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Nigeria gets tough on offshore gambling operators

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Director-general of the Nigerian Lottery Regulatory Commission, Lanre Gbajabiamila

The West African country of Nigeria is the continent’s largest economy, primarily due to its petroleum production and export industries, and is well-known for its long-time love affair with gambling of all kinds. Many in the gambling industry believe that Nigeria has the potential to become the continent’s largest online betting market.

Due to its economic leadership in Africa, what happens in Naija may affect the financial state of the rest of the continent. Yet, despite the apparent success of both online and offline gambling enterprises in Nigeria (with many benefits to the state), government officials are now looking to seriously crack down on offshore and unregulated gambling operators.

Cracking down on unregulated sites
The unprecedented growth of the gambling industry in Nigeria has proved to be the largest obstacle for authorities to properly govern the actions of the operators and players within the country.

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When in December of 2019, the state of Lagos began granting licenses for online sports betting, Nigerians were able to start playing at offshore online casinos for decades without fear of prosecution.

Unfortunately, not all government agencies were kept apprised of the swift growth in players playing in offshore establishments, causing a backlash of issues such as capital flight, tax evasion, the non-disclosure of financial transactions and movements of illicit funds.

The collaboration
Recently, the Nigerian Lottery Regulatory Commission (NLRC) sought out the country’s Financial Intelligence Unit (NFIU) in order to form a cooperative task force to restrict Nigerian gamblers from playing on unregulated sites.

Earlier in 2020, the NLRC had partnered with the country’s Corporate Affairs Commission (CAC) to fight “unscrupulous companies” in the country’s gambling industry. Although these organizations have previously worked together to scrutinise operators, they’re now ramping up their efforts.

In a statement, NLRC director-general Lanre Gbajabiamila said, “Our alliance and mutual cooperation are now more imperative, and as responsible agencies, it is our duty to keep pace with the dynamic and growing complexity of the modern lottery industry which features multi-channel availability, the electronic delivery of play, and complex financial transactions.”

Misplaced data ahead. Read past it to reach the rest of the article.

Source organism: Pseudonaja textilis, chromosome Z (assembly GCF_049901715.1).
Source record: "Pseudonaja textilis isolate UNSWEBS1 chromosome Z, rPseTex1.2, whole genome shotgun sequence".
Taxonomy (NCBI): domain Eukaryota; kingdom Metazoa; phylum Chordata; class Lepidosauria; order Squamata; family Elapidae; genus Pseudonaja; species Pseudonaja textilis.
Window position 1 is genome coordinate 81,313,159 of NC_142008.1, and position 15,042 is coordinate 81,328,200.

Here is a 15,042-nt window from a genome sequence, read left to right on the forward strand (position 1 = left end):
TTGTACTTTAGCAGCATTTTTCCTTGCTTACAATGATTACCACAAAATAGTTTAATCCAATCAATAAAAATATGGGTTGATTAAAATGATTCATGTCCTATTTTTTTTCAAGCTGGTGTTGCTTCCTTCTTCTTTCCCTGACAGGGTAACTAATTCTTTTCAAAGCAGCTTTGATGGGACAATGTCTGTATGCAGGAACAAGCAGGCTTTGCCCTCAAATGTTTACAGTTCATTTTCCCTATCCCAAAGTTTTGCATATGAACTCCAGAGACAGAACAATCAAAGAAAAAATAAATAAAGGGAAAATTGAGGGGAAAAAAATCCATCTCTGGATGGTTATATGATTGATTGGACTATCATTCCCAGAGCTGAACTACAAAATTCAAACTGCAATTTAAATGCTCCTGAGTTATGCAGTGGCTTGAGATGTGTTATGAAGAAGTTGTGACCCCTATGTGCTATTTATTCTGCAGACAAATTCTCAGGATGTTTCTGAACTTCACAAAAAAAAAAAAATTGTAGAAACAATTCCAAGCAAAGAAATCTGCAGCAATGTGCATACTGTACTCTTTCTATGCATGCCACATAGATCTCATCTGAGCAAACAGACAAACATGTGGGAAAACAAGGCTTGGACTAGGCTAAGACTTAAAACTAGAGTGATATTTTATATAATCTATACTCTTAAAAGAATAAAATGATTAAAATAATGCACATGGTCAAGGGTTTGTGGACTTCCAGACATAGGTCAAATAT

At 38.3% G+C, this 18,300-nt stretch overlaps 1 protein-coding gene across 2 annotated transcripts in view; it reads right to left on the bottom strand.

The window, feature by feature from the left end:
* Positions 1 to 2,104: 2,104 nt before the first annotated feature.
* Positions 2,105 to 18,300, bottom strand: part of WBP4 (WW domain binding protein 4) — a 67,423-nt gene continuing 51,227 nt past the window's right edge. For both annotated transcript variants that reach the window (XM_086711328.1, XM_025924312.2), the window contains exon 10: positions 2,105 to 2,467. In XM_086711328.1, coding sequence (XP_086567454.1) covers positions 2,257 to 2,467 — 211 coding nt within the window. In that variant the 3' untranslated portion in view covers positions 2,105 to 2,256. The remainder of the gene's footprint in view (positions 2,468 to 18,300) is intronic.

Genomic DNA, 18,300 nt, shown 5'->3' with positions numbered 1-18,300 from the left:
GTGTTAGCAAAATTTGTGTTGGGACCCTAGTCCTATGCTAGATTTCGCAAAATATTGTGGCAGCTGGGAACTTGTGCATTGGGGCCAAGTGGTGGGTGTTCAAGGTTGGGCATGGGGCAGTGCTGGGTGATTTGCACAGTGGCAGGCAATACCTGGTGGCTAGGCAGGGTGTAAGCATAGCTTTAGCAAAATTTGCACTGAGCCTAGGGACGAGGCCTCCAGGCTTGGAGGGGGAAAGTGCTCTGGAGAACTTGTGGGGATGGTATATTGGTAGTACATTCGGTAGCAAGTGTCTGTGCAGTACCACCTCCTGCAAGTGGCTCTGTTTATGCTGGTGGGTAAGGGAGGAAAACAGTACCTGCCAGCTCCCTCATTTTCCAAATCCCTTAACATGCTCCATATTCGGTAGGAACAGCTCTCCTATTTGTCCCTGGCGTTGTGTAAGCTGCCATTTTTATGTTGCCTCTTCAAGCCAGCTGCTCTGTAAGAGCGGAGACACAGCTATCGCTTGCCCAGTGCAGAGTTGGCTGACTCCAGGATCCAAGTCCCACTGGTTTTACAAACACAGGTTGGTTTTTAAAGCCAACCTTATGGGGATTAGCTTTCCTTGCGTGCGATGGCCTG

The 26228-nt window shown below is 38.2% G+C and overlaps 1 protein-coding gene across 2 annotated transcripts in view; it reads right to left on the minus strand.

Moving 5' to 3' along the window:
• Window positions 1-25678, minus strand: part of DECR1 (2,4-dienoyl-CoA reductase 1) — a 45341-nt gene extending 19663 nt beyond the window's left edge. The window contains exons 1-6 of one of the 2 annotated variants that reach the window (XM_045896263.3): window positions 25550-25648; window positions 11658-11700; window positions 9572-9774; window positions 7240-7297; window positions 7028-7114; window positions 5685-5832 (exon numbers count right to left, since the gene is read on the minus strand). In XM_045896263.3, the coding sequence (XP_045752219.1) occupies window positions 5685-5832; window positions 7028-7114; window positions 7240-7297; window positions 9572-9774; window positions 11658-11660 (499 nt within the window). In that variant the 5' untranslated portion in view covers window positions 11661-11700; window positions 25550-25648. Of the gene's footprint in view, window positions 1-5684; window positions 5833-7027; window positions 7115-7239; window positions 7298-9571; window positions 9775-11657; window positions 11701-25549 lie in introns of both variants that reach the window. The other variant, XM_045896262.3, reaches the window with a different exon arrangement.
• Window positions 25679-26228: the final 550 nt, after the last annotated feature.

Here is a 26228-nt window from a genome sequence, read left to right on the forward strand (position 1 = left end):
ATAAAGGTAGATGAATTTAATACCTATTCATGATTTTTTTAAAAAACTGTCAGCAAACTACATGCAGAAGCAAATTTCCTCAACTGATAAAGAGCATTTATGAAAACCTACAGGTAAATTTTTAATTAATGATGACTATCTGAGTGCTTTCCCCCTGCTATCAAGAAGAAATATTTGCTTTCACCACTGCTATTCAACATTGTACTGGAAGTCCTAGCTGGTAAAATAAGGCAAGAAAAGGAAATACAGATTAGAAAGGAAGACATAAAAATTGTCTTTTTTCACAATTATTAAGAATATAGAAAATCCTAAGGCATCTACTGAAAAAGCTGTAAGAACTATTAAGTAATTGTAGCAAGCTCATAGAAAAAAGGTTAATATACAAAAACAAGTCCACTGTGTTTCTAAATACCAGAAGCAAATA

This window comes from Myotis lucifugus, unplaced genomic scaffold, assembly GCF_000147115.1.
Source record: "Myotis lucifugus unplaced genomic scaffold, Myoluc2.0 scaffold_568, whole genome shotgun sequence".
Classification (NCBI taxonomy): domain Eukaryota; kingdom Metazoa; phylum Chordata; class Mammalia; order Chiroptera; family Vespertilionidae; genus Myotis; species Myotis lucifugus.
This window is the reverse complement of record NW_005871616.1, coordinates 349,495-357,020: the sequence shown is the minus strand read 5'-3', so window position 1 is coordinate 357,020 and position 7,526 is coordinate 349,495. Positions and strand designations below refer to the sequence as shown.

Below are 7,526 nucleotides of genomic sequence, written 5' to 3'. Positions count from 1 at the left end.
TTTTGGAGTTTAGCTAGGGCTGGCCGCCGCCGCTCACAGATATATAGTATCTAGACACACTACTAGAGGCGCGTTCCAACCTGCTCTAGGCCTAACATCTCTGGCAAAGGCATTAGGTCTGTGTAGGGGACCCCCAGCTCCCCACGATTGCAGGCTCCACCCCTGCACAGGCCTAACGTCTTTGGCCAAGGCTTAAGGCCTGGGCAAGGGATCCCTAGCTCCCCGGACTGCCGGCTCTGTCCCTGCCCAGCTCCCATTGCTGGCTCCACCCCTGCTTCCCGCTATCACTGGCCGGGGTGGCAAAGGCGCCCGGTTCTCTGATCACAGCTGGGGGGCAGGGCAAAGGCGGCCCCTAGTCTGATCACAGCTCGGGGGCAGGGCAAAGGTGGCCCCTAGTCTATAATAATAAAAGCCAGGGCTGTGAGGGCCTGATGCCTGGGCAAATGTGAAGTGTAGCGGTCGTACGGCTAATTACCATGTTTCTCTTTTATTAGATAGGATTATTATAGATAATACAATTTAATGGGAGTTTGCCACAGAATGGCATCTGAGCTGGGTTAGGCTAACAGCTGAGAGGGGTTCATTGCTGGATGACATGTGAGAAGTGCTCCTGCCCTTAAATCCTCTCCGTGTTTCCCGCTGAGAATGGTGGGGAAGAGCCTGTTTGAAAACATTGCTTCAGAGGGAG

It will be interesting to see how this new partnership affects the ongoing reorganization of federal and state cooperation in regulating this ever-growing and ever-changing industry.

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Australia as a case study
We expect that Nigeria will continue its aggressive enforcement against offshore operators. Nigerian officials, however, should be wary that many countries have tried this in the past.

Australia is a perfect case-in-point. When the Australian government regulators decided to crack down, they began by implementing site blocking at an ISP (internet service provider) level. This did little to stop the online casinos from simply bypassing the attempted blocks and then it’s back to business as usual for the offshore operators.

For this reason, the two federal departments in cooperation with the state regulators must come up with better ways of combating the unlicensed operators than have been tried in the past.

Gambling in Nigeria
The state of gambling in Nigeria is a complex beast. There’s no doubt that in any nation, the gambling industry does provide significant benefits in the form of jobs, revenue to healthcare and education, and, of course, general entertainment for the population.

For many years, Nigeria’s offline sports betting and gambling industry saw significant year-to-year growth, with its online gambling counterpart gaining strength in the last decade or so with an increase in the country’s population and widespread access to the internet. In 2018, it was reported that Nigeria was the second-largest online betting market in Africa, with gross gaming revenues of $58 million for that year.

The downsides, however, can be just as significant without proper regulation. Federal and state regulatory agencies have never been on the same page about current laws, licensing, or legal procedures for dealing with gambling entities.

Corruption
Public officials in Nigeria do have good reason to fear for the future of unregulated gambling in their country. Concerns have surfaced recently about the uses of illicit money generated by illegal gambling in Nigeria. These include things like money laundering, terrorism financing, “financial leakages” to the unlicensed sector, and other issues that the new regulations are aiming to stamp out.

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Recently, the NLRC and the NFIU signed a Memorandum of Understanding that contains their plans to combat these harmful forms of corruption within the nation.

Ambiguous legal status
Confusingly, gambling is currently both legal and illegal in Nigeria, complicating the status of regulated and non-regulated operators. Depending on the type of gambling, the status of the game, operation, or casino could be deemed legal or outside the law.

It’s not surprising then, that many Nigerian government officials have called for new laws to clarify the status of gambling operators in the country. Only time will tell whether the ongoing struggle between federal agencies and state lottery boards issuing licenses and blacklisting operators will solve the country’s current problems or only further muddy the issue going forward.

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